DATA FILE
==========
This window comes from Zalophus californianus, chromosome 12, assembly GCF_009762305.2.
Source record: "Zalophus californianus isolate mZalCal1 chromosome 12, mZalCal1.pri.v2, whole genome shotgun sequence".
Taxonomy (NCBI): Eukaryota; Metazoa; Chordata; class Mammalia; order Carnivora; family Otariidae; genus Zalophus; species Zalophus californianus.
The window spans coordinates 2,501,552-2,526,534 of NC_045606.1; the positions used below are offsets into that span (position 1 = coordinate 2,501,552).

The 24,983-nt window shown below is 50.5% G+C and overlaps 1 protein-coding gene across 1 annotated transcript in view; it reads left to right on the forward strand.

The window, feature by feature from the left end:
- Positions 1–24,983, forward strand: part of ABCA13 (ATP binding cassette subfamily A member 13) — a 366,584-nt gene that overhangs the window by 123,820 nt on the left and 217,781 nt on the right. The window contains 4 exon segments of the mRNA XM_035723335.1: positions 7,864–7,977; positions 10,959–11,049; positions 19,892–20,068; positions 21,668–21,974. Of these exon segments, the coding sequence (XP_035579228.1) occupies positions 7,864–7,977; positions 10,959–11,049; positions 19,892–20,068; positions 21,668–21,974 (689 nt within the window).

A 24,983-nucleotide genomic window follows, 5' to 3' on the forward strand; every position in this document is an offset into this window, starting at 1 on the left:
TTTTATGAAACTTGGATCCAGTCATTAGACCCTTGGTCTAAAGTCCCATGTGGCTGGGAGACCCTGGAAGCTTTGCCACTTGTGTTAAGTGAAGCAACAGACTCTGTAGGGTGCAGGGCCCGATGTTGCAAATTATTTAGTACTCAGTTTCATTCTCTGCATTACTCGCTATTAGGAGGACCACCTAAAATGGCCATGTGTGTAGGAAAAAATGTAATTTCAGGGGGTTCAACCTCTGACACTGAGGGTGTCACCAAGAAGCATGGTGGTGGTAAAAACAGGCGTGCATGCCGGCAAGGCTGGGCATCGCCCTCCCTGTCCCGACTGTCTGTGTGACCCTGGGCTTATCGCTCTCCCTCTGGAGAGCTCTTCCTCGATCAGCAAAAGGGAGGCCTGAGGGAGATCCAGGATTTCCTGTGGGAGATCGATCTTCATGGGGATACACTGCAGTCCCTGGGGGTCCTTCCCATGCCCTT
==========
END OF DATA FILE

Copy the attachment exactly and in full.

This window comes from Zalophus californianus, chromosome 12, assembly GCF_009762305.2.
Source record: "Zalophus californianus isolate mZalCal1 chromosome 12, mZalCal1.pri.v2, whole genome shotgun sequence".
Taxonomy (NCBI): Eukaryota; Metazoa; Chordata; class Mammalia; order Carnivora; family Otariidae; genus Zalophus; species Zalophus californianus.
The window spans coordinates 2,501,552-2,526,534 of NC_045606.1; the positions used below are offsets into that span (position 1 = coordinate 2,501,552).

The 24,983-nt window shown below is 50.5% G+C and overlaps 1 protein-coding gene across 1 annotated transcript in view; it reads left to right on the forward strand.

The window, feature by feature from the left end:
- Positions 1–24,983, forward strand: part of ABCA13 (ATP binding cassette subfamily A member 13) — a 366,584-nt gene that overhangs the window by 123,820 nt on the left and 217,781 nt on the right. The window contains 4 exon segments of the mRNA XM_035723335.1: positions 7,864–7,977; positions 10,959–11,049; positions 19,892–20,068; positions 21,668–21,974. Of these exon segments, the coding sequence (XP_035579228.1) occupies positions 7,864–7,977; positions 10,959–11,049; positions 19,892–20,068; positions 21,668–21,974 (689 nt within the window).

A 24,983-nucleotide genomic window follows, 5' to 3' on the forward strand; every position in this document is an offset into this window, starting at 1 on the left:
TTTTATGAAACTTGGATCCAGTCATTAGACCCTTGGTCTAAAGTCCCATGTGGCTGGGAGACCCTGGAAGCTTTGCCACTTGTGTTAAGTGAAGCAACAGACTCTGTAGGGTGCAGGGCCCGATGTTGCAAATTATTTAGTACTCAGTTTCATTCTCTGCATTACTCGCTATTAGGAGGACCACCTAAAATGGCCATGTGTGTAGGAAAAAATGTAATTTCAGGGGGTTCAACCTCTGACACTGAGGGTGTCACCAAGAAGCATGGTGGTGGTAAAAACAGGCGTGCATGCCGGCAAGGCTGGGCATCGCCCTCCCTGTCCCGACTGTCTGTGTGACCCTGGGCTTATCGCTCTCCCTCTGGAGAGCTCTTCCTCGATCAGCAAAAGGGAGGCCTGAGGGAGATCCAGGATTTCCTGTGGGAGATCGATCTTCATGGGGATACACTGCAGTCCCTGGGGGTCCTTCCCATGCCCTT